As a coder and enthusiast Wayland sounds fantastic, but the reality is that wayland has long long way to go, I personally don't see the need for it.

Comment Nothing Really (Score 1) 581

Nothing, really!

I can complain a lot about their lack of support of modern X stack, xrandr, etc. But my next card will be nVidia, unless performance is not an issue at all (in which case integrated Intel is more than perfect).

Unless AMD put its stuff together and starts either releasing quality closed drivers or pumping some extra effort (money, more docs, help) onto OSS drivers, I don't see any threat to nVidia in the linux perfomance graphics segment.

I do not think Intel will try to get head to head on the performance GPU market and thus they do not represent a serious threat to nVidia in the linux perfomance graphics segment too.

Comment Not clear (Score 2) 287

As others have commented, the wiki is not very clear on all implications on this, but as far as my use of linux (12 years now), I have never had to reboot for any kind of update or security patch that is not kernel related or glibc, that is why I use Linux, because once it works it just keeps working, I really hated the times when even installing an application on Windows would reboot the entire system, WTF?

Seems to me that the upper level of the Linux desktop stack is getting more and more complex and more and more fragile, needing now this kind of "kludges" (in my personal opinion) to keep stuff running.

Fortunately the server side is very different and I hope this does not extend to the server stack, having to reboot because you updated apache, postgresql, php or whatever your stack includes; a good amount of server software is designed to keep working with minimum downtime, even on updates, like nginx that can reload itself without loosing connections (by keeping an instance to finish its work and exit when done while giving the new request to the new reloaded instances), even ssh can be updated without loosing you current session.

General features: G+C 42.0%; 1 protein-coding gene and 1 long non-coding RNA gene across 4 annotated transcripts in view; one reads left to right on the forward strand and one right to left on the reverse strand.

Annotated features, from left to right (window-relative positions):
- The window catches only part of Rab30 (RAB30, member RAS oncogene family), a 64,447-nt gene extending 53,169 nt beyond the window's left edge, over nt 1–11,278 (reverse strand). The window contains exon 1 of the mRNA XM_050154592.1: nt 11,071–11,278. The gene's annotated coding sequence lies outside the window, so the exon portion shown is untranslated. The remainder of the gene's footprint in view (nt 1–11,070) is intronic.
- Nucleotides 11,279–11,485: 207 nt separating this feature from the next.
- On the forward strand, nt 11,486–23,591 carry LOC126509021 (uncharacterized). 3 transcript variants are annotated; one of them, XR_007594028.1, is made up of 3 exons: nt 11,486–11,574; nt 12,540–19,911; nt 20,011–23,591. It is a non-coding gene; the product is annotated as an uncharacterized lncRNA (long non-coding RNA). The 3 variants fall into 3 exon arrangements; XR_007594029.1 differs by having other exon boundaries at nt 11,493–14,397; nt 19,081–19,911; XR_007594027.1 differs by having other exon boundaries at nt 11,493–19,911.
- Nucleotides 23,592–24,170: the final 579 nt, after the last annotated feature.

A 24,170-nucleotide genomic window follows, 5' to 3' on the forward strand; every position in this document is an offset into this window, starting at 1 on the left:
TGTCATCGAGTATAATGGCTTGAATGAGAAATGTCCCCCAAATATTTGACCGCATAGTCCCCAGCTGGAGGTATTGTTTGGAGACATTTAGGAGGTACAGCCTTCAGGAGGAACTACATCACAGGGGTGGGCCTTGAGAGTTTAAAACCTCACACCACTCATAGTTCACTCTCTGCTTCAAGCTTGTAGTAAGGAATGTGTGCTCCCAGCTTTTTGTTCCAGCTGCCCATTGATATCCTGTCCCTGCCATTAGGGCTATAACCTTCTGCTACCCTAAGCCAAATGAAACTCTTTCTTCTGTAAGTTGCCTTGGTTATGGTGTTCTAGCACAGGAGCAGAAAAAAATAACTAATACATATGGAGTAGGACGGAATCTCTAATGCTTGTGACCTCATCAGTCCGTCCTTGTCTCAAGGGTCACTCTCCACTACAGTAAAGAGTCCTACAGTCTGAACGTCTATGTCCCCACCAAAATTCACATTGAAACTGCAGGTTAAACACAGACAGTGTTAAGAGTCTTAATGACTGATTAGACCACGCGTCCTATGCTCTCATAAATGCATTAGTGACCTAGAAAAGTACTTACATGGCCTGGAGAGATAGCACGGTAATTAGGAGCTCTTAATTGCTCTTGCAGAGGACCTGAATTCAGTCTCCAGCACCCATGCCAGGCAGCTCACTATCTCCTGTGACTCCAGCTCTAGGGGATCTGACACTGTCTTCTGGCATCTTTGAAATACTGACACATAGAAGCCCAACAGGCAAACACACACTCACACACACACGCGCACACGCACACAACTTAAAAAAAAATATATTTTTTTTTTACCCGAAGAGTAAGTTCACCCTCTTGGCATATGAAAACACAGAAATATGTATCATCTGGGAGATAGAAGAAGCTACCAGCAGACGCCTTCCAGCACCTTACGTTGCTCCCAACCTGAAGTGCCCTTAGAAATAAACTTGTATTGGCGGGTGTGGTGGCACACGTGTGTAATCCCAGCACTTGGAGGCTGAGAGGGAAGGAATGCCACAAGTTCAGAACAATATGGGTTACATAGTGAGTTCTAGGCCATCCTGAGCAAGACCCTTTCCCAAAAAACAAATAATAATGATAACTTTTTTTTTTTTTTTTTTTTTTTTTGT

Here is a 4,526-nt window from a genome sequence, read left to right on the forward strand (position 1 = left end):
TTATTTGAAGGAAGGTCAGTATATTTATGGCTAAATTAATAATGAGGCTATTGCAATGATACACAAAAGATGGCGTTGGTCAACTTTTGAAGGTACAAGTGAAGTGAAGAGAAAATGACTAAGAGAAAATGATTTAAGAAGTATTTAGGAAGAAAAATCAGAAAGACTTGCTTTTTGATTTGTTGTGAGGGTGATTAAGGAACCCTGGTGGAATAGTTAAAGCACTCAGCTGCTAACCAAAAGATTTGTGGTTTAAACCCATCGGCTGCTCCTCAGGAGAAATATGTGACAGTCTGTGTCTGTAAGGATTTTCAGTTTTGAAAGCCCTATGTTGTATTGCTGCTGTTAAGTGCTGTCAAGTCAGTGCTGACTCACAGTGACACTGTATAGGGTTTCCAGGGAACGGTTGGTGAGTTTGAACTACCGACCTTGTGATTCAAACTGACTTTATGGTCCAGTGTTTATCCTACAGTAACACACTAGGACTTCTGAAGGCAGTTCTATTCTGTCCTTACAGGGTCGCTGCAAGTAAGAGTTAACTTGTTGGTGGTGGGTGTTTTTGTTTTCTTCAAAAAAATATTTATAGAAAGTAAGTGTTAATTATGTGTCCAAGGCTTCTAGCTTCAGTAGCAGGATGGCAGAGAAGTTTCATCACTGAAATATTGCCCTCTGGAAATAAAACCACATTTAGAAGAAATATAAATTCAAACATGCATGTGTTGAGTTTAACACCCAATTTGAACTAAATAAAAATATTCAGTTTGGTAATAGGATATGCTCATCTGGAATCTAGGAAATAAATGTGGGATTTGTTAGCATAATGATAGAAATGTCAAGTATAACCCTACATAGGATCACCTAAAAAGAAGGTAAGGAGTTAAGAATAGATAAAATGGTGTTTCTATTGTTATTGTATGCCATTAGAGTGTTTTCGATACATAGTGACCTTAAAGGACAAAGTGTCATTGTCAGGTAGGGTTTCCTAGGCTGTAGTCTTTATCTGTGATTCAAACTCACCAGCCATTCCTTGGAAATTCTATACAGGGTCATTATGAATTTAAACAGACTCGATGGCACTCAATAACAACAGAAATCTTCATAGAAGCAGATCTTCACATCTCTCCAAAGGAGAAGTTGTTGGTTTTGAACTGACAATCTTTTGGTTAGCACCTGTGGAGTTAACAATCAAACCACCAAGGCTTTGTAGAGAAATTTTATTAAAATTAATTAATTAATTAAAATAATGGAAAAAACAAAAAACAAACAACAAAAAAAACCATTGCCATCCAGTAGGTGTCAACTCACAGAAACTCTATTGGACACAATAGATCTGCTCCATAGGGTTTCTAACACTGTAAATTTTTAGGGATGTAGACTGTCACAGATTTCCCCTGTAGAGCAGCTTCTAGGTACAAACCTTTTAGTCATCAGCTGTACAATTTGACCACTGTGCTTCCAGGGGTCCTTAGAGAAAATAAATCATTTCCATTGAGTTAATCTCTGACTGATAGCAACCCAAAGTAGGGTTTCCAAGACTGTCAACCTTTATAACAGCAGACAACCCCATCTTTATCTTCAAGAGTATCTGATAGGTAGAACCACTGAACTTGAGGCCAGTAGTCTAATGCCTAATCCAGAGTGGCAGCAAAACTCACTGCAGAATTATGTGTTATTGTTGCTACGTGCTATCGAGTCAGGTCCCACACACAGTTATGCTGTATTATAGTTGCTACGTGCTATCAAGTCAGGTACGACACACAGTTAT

Comment My experience (Score 1) 663

nVidia is probably the best option for performance discrete graphics on Linux, I already tried ATI and was deeply dissapointed, while nVidia drivers for my 4-5 year old laptop handle perfectly connecting to my external 1080p monitor my new (few months old) laptop with ATI graphics (A6 APU) totally fails to even drive the monitor over 1440x1024, even tough the ATI card has way more memory available to it.

nVidia propietary drivers work and are well tested, while ATI drivers sort of work most of the time but they are filled with glitches here and there.

Of course, not everything is pink and ponies on the nVidia side, the downside with nVidia is the little to no support to modern X stack and linux graphics standards, xrandr? fuck that use the nVidia panel or no dual monitor for you, KMS? hell no, its all or nothing, ATI is just only a tad better but still useless to me.

On the OSS side of the cards drivers the ATI drivers sort of work, KMS and basic stuff is solid but for modern cards you get mostly no acceleration for anything, which is just a waste of all that silicon, Noveau drivers are the same, basic stuff working but thats all, but Noveau developers have it harder as they have to reverse engenieer all, with no docs at all or help from manufacturer and they have been around less time than ATI devs.